Solar Job Growth Accelerates for Sixth Year in a Row

Overall Solar Industry Jobs Up Nearly 200% Since 2010

Healthy industry. Lowering costs. Improving technology. What’s that add up to? More jobs in solar energy than ever before, and they continue to grow.

The U.S. Energy and Employment Report (2017) has released the latest job figures in the energy industry. And solar is leading the way in job growth, surpassing 370,000 workers nationwide as of 2016. This trend will continue, as solar employers expect to add 7% more jobs this year.

Since 2015, in just one year, solar jobs grew about 25%, and this is only counting the jobs that spend the majority of their time in the solar industry. It excludes people like temporary contract work or low-hours part-timers, which are also growing in number.

The growth in solar jobs is the strongest indicator that solar energy will continue on its path toward becoming a mainstream fixture on the global landscape, supplanting the fossil fuel industry – while also extending the life of that sector’s finite but essential resources.

Buying solar 40 years ago was fairly risky since the industry was almost brand new. But now, the technology has proven itself, costs are coming down, and solar has a strong and bright future ahead. 40 years ago, the risk was, what if it doesn’t work or costs me tons of money?

Today, the risk is, how much will I miss out on if I don’t switch to solar? The solar job boom is just another sign of the times – it’s solar energy time.

Where are the Biggest Gains in Solar Job Growth?

big solar arrays like this one are one reason for the spike in solar job growth the last few yearsProject Developers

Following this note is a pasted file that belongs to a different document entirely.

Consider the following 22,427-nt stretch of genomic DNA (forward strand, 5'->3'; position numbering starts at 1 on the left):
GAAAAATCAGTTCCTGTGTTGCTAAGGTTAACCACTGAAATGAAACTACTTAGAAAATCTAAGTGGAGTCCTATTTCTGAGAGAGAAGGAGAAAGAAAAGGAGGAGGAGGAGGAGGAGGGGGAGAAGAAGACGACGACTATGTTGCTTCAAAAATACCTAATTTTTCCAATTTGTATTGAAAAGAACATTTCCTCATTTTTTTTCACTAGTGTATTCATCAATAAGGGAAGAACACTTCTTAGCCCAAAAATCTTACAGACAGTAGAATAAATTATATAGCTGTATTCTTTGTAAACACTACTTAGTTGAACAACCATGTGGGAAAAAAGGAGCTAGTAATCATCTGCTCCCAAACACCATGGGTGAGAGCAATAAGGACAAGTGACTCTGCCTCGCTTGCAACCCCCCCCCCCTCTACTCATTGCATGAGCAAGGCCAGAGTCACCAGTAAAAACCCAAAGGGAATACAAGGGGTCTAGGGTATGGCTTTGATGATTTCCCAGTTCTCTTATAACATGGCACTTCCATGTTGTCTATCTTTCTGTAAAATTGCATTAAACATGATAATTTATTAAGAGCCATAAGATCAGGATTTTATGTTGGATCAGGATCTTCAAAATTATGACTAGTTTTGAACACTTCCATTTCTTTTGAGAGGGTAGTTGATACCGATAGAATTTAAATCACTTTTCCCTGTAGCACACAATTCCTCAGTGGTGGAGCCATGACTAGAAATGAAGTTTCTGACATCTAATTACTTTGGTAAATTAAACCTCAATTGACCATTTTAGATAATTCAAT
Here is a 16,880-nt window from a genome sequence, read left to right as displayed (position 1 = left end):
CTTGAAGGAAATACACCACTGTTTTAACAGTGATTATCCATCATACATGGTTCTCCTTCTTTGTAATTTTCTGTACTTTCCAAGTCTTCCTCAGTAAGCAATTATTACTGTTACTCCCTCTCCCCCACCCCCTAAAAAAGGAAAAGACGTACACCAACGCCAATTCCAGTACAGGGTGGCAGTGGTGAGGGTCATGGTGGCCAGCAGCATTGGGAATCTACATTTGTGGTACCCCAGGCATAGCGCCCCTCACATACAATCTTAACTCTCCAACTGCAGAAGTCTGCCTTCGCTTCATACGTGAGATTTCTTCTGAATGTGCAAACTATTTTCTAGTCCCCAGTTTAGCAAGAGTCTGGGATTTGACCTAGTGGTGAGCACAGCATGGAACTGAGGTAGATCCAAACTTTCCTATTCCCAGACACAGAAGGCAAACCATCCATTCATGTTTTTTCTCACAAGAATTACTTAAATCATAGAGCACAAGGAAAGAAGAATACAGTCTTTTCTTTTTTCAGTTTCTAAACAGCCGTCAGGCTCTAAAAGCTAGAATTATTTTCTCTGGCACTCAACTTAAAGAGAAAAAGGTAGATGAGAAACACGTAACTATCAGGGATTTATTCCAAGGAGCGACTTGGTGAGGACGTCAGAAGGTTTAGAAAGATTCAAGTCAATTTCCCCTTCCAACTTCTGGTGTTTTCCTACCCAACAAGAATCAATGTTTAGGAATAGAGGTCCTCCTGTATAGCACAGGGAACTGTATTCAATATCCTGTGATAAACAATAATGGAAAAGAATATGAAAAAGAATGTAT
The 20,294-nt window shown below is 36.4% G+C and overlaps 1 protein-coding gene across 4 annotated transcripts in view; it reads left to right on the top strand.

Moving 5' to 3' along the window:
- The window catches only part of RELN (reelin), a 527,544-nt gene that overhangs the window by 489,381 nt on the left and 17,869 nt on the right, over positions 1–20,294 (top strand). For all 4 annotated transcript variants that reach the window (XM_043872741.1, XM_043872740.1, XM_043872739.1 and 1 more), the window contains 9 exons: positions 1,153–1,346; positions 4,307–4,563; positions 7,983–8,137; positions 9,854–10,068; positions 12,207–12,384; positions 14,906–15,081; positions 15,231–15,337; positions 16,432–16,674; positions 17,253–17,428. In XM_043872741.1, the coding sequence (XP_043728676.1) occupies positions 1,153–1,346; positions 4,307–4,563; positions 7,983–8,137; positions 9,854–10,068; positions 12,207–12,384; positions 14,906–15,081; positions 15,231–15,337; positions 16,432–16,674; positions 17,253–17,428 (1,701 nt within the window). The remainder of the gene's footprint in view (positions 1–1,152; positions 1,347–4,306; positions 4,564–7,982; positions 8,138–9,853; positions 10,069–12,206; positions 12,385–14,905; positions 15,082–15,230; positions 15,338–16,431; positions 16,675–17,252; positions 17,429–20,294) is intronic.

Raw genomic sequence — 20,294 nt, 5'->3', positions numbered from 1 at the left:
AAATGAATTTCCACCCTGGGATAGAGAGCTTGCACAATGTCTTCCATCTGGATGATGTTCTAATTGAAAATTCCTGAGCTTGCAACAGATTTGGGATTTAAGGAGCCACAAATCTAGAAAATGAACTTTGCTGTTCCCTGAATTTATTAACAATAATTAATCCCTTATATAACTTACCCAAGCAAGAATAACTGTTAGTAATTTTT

The solar industry has grown the most in commercial and utility-scale installation work. These are big projects, and they’re the reason solar power generation continues to gain on fossil fuels in the percentage of energy it produces each year.

And with those big projects comes the need for more project developers – people with experience managing large projects.

However, even with all these big projects, over half of solar workers still work on residential installations. This is because each residential job requires a team of people to complete the job, whereas the number of people required to complete the big projects isn’t as high compared to the amount of energy those projects will generate.

Sales and Distribution

With booming growth in residential, commercial, and utility solar projects, as well as agricultural and government installations, sales and distribution jobs are the next fastest solar job growth area.

Every small, mid-size, and large solar installation company, as well as the manufacturers, needs people to sell their products and services. As the solar industry grows, so will the competition. That’s why jobs in this category nearly doubled in just one year from 2015.


But the largest category of solar job growth is in the installation sector. Almost 40% of all solar workers work in construction and installation. These are the people who go out and do the actual work on site. It includes installing the racking and connecting the solar panels, inverters and other components that will provide power to the electrical systems at that location.